WisdomTree Asset Management, Inc., is an investment advisor registered with the Securities Exchange Commission, and a wholly owned subsidiary of WisdomTree Investments, Inc.
For financial professionals: In the event that you subscribe to receive a WisdomTree Model Portfolio, you will receive investment ideas from WisdomTree in the form of a model portfolio. The information is designed to be utilized by you solely as a resource, along with other potential sources you consider, in providing advisory services to your clients. WisdomTree’s Model Portfolios are not intended to constitute investment advice or investment recommendations from WisdomTree. WisdomTree is not responsible for determining the securities to be purchased, held and/or sold for your clients’ accounts, nor is WisdomTree responsible for determining the suitability or appropriateness of a model portfolio or any securities included therein for any of your clients. WisdomTree does not have investment discretion and does not place trade orders for any of your clients’ accounts. Information and other marketing materials provided to you by WisdomTree concerning a model portfolio—including holdings, performance and other characteristics—may not be indicative of your client’s actual experience from investing in one or more of the funds included in the model portfolio. The model portfolios, allocations and data are subject to change.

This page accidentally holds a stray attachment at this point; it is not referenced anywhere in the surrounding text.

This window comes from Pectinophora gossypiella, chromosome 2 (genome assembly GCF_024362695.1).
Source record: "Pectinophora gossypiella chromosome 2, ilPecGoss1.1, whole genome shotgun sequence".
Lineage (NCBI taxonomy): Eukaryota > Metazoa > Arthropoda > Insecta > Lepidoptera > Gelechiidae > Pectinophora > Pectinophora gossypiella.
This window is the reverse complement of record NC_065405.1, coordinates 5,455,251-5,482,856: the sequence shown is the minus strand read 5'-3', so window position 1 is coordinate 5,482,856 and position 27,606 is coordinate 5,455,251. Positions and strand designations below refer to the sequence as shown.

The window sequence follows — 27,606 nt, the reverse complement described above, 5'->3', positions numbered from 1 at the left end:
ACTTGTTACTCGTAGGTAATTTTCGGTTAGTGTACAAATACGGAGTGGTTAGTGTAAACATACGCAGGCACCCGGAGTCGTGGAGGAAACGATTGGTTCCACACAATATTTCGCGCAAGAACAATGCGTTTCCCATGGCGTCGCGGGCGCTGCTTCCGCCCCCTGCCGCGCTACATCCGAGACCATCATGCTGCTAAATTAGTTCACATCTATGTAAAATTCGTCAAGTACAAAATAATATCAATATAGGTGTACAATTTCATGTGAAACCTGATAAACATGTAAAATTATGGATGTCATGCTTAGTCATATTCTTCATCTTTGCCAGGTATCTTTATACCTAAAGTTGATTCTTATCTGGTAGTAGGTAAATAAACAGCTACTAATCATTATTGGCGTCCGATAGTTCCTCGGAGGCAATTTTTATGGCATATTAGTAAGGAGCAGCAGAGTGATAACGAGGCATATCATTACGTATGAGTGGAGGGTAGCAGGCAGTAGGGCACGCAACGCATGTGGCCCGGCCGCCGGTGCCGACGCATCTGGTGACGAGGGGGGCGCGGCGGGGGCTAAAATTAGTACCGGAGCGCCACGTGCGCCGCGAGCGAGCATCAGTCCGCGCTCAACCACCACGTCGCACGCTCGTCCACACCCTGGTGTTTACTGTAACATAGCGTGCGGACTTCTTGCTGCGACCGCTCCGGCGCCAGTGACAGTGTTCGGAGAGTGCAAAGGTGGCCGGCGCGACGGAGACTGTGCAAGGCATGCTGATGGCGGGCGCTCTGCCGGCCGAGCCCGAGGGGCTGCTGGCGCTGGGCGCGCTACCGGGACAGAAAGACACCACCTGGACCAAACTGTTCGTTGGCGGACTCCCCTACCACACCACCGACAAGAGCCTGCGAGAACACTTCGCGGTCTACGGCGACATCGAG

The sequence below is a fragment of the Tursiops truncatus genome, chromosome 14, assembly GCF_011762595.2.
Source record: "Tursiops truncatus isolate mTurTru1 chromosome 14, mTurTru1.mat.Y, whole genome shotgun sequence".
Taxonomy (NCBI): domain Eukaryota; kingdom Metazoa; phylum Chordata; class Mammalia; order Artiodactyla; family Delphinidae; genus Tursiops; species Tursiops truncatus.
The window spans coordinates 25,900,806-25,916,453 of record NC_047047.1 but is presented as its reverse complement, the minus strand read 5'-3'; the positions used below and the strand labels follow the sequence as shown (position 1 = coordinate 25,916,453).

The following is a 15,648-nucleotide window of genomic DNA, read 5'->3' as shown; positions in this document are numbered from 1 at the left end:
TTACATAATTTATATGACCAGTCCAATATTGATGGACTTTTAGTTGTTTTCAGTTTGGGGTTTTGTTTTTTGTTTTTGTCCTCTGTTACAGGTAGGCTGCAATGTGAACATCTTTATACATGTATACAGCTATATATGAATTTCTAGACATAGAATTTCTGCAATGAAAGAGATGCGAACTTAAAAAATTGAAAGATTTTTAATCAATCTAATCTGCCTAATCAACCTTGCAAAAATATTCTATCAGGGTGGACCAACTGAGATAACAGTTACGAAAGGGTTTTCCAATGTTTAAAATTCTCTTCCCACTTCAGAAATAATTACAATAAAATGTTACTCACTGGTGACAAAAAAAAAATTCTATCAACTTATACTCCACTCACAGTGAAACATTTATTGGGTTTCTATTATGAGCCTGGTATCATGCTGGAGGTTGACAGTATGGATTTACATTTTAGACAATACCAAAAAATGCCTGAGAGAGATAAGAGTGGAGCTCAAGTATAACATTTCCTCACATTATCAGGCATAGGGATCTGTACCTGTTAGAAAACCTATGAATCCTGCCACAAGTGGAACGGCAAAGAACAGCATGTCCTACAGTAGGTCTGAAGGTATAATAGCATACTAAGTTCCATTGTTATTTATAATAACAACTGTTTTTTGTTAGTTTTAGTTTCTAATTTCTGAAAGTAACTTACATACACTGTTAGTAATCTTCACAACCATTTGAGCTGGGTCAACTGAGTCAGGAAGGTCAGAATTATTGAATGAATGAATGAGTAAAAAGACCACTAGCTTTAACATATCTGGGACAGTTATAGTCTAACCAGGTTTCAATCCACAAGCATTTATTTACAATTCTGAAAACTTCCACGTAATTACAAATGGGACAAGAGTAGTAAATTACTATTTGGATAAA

For end users: WisdomTree’s Model Portfolios are not intended to constitute investment advice or investment recommendations from WisdomTree. Your investment advisor may or may not implement WisdomTree’s Model Portfolios in your account. WisdomTree is not responsible for determining the suitability or appropriateness of a strategy based on WisdomTree’s Model Portfolios. WisdomTree does not have investment discretion and does not place trade orders for your account. This material has been created by WisdomTree, and the information included herein has not been verified by your investment advisor and may differ from information provided by your investment advisor. The model portfolios, allocations and data are subject to change.
For NTSX, there are risks associated with investing, including possible loss of principal. While the Fund is actively managed, the Fund’s investment process is expected to be heavily dependent on quantitative models, and the models may not perform as intended. Equity securities, such as common stocks, are subject to market, economic and business risks that may cause their prices to fluctuate. The Fund invests in derivatives to gain exposure to U.S. Treasuries. The return on a derivative instrument may not correlate with the return of its underlying reference asset. The Fund’s use of derivatives will give rise to leverage, and derivatives can be volatile and may be less liquid than other securities. As a result, the value of an investment in the Fund may change quickly and without warning, and you may lose money. Interest rate risk is the risk that fixed income securities, and financial instruments related to fixed income securities, will decline in value because of an increase in interest rates and changes to other factors, such as perception of an issuer’s creditworthiness. Please read the Fund’s prospectus for specific details regarding the Fund’s risk profile.